Monday, 9 February 2015

'Colloquial Malay'

I bought Colloquial Malay, the book I'm using to study Jawi, for £3 at a second-hand bookshop in Oxford. I want to say a few words about it because it's like a magical window into a horribly unequal racist past where moustachioed white men shot elephants and surveyed the land while barking orders at sycophantic Malay trackers and house-boys. Colloquial Malay was written by renowned scholar of Malaya, R. O. Winstedt - or, as it says on the cover, 'Sir Richard Winstedt, KBE, CMG, DLitt (Oxon), Reader in Malay University of London' - and originally published in 1916 (my edition, 'new' and 'revised', was published in 1945). It has a very useful section on Jawi, although it's only twenty pages long and sandwiched between the main content of the book (bizarre parallel text conversations) and an addendum of 'technical terms for airmen', which, to put it mildly, isn't as useful these days as it once was.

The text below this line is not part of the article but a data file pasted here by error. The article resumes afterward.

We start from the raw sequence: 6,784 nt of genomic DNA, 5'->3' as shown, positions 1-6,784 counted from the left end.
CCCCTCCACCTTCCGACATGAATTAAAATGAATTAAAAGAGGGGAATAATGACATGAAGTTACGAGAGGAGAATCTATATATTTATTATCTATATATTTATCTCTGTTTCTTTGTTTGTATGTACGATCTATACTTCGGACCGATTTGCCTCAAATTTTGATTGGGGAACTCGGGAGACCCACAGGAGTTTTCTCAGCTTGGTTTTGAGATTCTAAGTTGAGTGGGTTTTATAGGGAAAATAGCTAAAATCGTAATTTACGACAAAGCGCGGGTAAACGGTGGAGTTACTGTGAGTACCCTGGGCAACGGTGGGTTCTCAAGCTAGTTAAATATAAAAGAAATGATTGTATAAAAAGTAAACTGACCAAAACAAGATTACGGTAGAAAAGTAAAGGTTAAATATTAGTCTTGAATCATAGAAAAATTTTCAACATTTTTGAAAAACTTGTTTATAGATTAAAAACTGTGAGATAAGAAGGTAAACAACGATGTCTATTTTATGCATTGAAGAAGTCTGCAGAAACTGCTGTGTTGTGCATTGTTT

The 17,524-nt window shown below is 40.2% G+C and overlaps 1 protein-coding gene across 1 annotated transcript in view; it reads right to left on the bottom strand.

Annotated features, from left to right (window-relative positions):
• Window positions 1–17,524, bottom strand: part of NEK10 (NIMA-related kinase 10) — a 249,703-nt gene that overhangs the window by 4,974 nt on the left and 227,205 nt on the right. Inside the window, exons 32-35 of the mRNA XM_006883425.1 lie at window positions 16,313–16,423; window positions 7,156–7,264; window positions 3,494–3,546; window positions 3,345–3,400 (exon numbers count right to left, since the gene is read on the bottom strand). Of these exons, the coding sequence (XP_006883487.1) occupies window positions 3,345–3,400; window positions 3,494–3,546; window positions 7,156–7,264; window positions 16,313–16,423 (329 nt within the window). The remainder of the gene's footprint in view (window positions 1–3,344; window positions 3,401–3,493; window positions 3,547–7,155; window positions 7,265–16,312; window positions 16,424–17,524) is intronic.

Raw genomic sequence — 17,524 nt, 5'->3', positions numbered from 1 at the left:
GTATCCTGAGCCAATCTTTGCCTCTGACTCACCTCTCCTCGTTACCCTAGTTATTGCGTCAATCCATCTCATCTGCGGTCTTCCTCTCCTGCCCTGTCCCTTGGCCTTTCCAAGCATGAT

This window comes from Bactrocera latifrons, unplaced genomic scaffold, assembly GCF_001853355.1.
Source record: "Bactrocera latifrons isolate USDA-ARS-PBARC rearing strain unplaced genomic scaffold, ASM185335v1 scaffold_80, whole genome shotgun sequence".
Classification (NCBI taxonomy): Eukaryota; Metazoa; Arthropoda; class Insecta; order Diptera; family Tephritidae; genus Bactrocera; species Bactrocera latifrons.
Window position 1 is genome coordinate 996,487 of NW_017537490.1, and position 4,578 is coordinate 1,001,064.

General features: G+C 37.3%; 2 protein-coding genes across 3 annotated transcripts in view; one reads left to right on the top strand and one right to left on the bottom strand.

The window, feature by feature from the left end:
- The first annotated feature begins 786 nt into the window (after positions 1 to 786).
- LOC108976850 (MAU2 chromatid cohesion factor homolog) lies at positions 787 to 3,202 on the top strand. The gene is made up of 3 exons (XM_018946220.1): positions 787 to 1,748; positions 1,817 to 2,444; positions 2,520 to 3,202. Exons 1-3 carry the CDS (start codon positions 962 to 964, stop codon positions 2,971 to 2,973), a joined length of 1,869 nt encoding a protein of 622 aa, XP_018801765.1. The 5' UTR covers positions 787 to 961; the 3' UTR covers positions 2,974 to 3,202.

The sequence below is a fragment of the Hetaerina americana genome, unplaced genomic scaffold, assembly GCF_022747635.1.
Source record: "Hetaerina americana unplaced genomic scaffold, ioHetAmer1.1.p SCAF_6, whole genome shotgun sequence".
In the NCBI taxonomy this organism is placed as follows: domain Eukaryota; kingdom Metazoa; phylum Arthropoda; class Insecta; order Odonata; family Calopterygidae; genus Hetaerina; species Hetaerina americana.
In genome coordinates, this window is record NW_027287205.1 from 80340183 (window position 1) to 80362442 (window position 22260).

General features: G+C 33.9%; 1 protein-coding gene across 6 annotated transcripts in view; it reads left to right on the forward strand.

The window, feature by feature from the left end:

Saturday, 7 February 2015

Jawi Script

I'm learning classical Malay (that is to say, the language used in Melaka and the Malay world at the time of the Portuguese conquest) and I'm starting with the script, known as Jawi. It's a modified form of the Perso-Arabic abjad, with a few extra letters for velar nasals and other things Arabic doesn't have. I've studied Arabic script before, so I'm kind of familiar with it and it isn't especially hard going. On the other hand, the Arabic script is useless for writing languages that aren't Arabic.